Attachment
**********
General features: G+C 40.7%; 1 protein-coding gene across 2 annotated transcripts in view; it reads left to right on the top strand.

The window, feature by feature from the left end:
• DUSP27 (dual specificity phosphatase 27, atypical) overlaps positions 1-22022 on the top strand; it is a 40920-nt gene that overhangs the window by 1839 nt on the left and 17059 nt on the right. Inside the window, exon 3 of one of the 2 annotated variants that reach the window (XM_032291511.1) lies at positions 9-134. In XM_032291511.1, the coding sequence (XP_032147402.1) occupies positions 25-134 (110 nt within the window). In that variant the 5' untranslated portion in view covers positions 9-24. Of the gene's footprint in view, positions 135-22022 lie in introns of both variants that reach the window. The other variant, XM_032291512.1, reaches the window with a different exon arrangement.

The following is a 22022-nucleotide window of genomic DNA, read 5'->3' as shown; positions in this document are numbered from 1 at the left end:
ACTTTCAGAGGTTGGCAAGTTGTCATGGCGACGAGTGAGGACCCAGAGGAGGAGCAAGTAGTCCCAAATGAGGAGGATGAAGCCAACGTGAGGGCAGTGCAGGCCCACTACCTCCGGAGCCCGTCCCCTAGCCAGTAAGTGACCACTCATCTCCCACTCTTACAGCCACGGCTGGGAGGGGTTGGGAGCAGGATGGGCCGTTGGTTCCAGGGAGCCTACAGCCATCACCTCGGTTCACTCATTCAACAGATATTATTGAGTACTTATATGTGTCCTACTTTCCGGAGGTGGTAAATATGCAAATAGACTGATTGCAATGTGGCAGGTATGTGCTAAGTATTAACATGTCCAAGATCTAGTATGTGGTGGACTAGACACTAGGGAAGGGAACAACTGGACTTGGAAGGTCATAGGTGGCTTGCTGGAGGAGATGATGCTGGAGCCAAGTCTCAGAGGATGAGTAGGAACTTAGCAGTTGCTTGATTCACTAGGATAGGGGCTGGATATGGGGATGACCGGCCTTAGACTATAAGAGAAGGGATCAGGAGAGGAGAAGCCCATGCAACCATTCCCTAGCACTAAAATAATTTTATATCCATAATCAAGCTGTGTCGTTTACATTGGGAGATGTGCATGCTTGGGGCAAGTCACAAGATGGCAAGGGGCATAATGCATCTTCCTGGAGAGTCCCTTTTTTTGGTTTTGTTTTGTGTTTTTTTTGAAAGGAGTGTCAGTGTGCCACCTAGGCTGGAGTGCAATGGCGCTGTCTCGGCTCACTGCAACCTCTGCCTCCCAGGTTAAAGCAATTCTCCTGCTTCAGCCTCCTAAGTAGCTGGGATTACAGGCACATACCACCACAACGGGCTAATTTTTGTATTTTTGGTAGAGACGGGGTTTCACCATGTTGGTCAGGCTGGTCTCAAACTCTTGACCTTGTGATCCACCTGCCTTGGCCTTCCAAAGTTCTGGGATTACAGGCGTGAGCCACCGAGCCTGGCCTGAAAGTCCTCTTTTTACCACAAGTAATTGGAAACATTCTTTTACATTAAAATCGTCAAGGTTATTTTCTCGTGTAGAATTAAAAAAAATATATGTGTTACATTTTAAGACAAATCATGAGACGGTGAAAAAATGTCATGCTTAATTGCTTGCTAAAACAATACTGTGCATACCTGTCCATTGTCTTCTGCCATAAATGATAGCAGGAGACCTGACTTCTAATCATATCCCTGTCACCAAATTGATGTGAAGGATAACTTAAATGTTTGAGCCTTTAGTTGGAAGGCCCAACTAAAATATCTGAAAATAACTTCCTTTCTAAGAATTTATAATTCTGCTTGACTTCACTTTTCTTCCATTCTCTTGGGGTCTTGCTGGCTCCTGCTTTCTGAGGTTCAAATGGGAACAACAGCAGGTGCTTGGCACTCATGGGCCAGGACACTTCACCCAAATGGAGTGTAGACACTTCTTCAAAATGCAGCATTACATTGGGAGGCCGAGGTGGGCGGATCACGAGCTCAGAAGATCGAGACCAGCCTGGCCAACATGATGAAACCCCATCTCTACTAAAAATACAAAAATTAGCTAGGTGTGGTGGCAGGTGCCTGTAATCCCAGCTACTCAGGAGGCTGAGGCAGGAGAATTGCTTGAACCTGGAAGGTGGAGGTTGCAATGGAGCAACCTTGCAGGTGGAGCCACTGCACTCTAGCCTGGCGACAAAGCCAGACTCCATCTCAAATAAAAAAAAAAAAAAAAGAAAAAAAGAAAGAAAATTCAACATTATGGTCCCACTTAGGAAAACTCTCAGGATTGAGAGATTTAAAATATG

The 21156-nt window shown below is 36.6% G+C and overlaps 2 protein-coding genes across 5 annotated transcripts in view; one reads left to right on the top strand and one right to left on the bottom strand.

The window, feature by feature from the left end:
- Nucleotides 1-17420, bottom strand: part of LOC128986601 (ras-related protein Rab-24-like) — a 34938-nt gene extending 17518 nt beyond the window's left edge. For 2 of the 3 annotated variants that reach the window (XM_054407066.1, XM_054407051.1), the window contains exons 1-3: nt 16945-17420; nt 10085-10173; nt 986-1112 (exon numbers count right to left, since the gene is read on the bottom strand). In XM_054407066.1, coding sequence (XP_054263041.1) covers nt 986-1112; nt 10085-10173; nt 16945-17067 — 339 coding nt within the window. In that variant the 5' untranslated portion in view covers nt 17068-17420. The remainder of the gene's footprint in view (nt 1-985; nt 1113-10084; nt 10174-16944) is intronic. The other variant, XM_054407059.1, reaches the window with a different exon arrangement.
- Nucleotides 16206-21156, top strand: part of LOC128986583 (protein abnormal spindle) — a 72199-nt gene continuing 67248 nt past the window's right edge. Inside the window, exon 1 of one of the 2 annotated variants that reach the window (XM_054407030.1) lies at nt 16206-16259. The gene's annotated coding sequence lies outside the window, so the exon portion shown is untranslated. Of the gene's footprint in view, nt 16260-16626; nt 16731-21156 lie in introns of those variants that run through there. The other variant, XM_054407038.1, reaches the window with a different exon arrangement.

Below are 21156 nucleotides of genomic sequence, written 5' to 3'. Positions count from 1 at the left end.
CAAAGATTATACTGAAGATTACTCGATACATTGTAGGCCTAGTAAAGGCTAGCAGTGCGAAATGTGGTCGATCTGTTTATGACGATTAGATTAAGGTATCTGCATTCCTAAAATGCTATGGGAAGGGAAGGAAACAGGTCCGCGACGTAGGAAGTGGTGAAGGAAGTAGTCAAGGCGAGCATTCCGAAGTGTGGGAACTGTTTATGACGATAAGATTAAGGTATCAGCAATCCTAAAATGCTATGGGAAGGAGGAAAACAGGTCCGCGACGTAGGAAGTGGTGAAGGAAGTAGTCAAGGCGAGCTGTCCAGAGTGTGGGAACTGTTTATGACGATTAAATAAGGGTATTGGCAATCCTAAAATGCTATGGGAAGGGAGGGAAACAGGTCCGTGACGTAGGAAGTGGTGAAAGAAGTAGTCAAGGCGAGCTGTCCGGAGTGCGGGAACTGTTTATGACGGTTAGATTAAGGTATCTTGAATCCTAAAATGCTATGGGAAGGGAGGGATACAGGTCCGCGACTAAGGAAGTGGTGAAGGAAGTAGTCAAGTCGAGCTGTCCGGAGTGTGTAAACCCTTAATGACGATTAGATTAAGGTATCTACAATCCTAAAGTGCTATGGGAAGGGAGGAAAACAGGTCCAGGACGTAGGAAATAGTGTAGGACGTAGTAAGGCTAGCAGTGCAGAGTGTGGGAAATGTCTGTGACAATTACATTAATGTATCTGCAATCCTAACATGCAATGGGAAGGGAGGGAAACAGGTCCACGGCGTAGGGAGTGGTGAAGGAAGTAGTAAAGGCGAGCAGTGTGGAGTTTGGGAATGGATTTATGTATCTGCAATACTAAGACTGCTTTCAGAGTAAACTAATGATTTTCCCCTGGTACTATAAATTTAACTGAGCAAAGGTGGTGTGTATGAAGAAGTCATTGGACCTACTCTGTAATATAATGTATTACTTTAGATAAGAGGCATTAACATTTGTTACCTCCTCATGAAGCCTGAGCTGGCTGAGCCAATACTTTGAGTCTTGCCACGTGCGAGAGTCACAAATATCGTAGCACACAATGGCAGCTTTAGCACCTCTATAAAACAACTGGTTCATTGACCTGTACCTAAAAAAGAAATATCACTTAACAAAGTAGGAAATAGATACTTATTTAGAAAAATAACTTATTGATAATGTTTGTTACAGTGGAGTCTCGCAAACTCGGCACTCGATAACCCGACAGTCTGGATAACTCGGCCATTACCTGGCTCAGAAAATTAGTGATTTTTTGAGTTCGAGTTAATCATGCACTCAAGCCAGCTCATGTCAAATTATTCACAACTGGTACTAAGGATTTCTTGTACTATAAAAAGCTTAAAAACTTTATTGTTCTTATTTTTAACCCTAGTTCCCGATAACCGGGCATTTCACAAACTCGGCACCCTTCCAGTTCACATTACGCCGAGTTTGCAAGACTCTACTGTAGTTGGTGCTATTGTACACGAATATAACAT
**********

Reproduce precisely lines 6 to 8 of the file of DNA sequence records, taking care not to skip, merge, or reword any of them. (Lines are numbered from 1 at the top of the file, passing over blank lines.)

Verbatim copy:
The 21156-nt window shown below is 36.6% G+C and overlaps 2 protein-coding genes across 5 annotated transcripts in view; one reads left to right on the top strand and one right to left on the bottom strand.

The window, feature by feature from the left end:
- Nucleotides 1-17420, bottom strand: part of LOC128986601 (ras-related protein Rab-24-like) — a 34938-nt gene extending 17518 nt beyond the window's left edge. For 2 of the 3 annotated variants that reach the window (XM_054407066.1, XM_054407051.1), the window contains exons 1-3: nt 16945-17420; nt 10085-10173; nt 986-1112 (exon numbers count right to left, since the gene is read on the bottom strand). In XM_054407066.1, coding sequence (XP_054263041.1) covers nt 986-1112; nt 10085-10173; nt 16945-17067 — 339 coding nt within the window. In that variant the 5' untranslated portion in view covers nt 17068-17420. The remainder of the gene's footprint in view (nt 1-985; nt 1113-10084; nt 10174-16944) is intronic. The other variant, XM_054407059.1, reaches the window with a different exon arrangement.